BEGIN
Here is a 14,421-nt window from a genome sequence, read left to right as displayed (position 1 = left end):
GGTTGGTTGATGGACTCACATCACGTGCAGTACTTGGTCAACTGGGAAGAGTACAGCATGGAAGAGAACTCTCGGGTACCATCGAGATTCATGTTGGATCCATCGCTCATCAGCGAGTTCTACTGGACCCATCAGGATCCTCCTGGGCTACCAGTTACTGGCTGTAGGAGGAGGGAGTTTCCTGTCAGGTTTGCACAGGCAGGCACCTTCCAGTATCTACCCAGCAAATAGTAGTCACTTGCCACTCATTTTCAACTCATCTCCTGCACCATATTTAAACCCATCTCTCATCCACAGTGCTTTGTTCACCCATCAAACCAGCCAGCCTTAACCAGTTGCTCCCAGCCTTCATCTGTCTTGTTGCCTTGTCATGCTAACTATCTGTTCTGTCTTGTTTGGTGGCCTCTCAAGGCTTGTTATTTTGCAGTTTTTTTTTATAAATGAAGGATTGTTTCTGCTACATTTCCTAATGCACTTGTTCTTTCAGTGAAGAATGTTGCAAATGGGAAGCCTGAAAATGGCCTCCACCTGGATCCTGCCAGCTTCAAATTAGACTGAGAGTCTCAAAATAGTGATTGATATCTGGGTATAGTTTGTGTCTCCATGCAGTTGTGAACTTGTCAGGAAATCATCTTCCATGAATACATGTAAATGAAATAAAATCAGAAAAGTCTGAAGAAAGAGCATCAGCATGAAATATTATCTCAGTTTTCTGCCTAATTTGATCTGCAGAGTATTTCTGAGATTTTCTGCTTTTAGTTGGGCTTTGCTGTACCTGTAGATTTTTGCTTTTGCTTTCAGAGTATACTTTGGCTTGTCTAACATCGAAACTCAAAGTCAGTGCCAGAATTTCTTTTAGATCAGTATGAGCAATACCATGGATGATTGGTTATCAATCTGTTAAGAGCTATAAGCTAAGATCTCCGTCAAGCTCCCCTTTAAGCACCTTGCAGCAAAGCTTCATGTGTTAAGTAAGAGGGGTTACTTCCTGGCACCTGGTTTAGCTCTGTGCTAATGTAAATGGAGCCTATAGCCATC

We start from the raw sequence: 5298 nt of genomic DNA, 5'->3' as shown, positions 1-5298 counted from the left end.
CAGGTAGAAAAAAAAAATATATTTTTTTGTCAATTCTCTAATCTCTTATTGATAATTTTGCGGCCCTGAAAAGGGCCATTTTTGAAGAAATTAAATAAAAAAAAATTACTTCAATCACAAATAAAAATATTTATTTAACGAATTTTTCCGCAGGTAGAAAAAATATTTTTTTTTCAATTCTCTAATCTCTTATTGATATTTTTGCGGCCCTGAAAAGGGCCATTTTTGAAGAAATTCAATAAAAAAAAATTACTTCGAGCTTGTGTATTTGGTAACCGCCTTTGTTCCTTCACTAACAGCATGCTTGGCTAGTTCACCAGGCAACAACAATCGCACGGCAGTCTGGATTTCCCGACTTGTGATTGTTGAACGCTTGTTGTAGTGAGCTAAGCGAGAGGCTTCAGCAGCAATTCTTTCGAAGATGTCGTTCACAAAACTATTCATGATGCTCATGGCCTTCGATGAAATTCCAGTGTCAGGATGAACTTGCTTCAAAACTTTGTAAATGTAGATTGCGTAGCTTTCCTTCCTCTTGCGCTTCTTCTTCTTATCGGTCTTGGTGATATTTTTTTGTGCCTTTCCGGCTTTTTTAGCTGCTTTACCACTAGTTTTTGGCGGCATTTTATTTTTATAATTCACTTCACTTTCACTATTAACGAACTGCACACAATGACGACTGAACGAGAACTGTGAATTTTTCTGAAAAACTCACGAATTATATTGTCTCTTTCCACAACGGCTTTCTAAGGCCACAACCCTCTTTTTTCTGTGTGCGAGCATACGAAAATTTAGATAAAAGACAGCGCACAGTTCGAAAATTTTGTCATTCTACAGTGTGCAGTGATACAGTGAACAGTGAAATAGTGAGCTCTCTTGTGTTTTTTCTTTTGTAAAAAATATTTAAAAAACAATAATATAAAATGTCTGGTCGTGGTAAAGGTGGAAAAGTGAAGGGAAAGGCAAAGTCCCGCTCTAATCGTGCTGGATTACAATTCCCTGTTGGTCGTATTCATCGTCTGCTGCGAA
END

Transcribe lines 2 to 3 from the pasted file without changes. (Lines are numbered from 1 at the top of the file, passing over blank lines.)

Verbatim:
GGTTGGTTGATGGACTCACATCACGTGCAGTACTTGGTCAACTGGGAAGAGTACAGCATGGAAGAGAACTCTCGGGTACCATCGAGATTCATGTTGGATCCATCGCTCATCAGCGAGTTCTACTGGACCCATCAGGATCCTCCTGGGCTACCAGTTACTGGCTGTAGGAGGAGGGAGTTTCCTGTCAGGTTTGCACAGGCAGGCACCTTCCAGTATCTACCCAGCAAATAGTAGTCACTTGCCACTCATTTTCAACTCATCTCCTGCACCATATTTAAACCCATCTCTCATCCACAGTGCTTTGTTCACCCATCAAACCAGCCAGCCTTAACCAGTTGCTCCCAGCCTTCATCTGTCTTGTTGCCTTGTCATGCTAACTATCTGTTCTGTCTTGTTTGGTGGCCTCTCAAGGCTTGTTATTTTGCAGTTTTTTTTTATAAATGAAGGATTGTTTCTGCTACATTTCCTAATGCACTTGTTCTTTCAGTGAAGAATGTTGCAAATGGGAAGCCTGAAAATGGCCTCCACCTGGATCCTGCCAGCTTCAAATTAGACTGAGAGTCTCAAAATAGTGATTGATATCTGGGTATAGTTTGTGTCTCCATGCAGTTGTGAACTTGTCAGGAAATCATCTTCCATGAATACATGTAAATGAAATAAAATCAGAAAAGTCTGAAGAAAGAGCATCAGCATGAAATATTATCTCAGTTTTCTGCCTAATTTGATCTGCAGAGTATTTCTGAGATTTTCTGCTTTTAGTTGGGCTTTGCTGTACCTGTAGATTTTTGCTTTTGCTTTCAGAGTATACTTTGGCTTGTCTAACATCGAAACTCAAAGTCAGTGCCAGAATTTCTTTTAGATCAGTATGAGCAATACCATGGATGATTGGTTATCAATCTGTTAAGAGCTATAAGCTAAGATCTCCGTCAAGCTCCCCTTTAAGCACCTTGCAGCAAAGCTTCATGTGTTAAGTAAGAGGGGTTACTTCCTGGCACCTGGTTTAGCTCTGTGCTAATGTAAATGGAGCCTATAGCCATC

We start from the raw sequence: 5298 nt of genomic DNA, 5'->3' as shown, positions 1-5298 counted from the left end.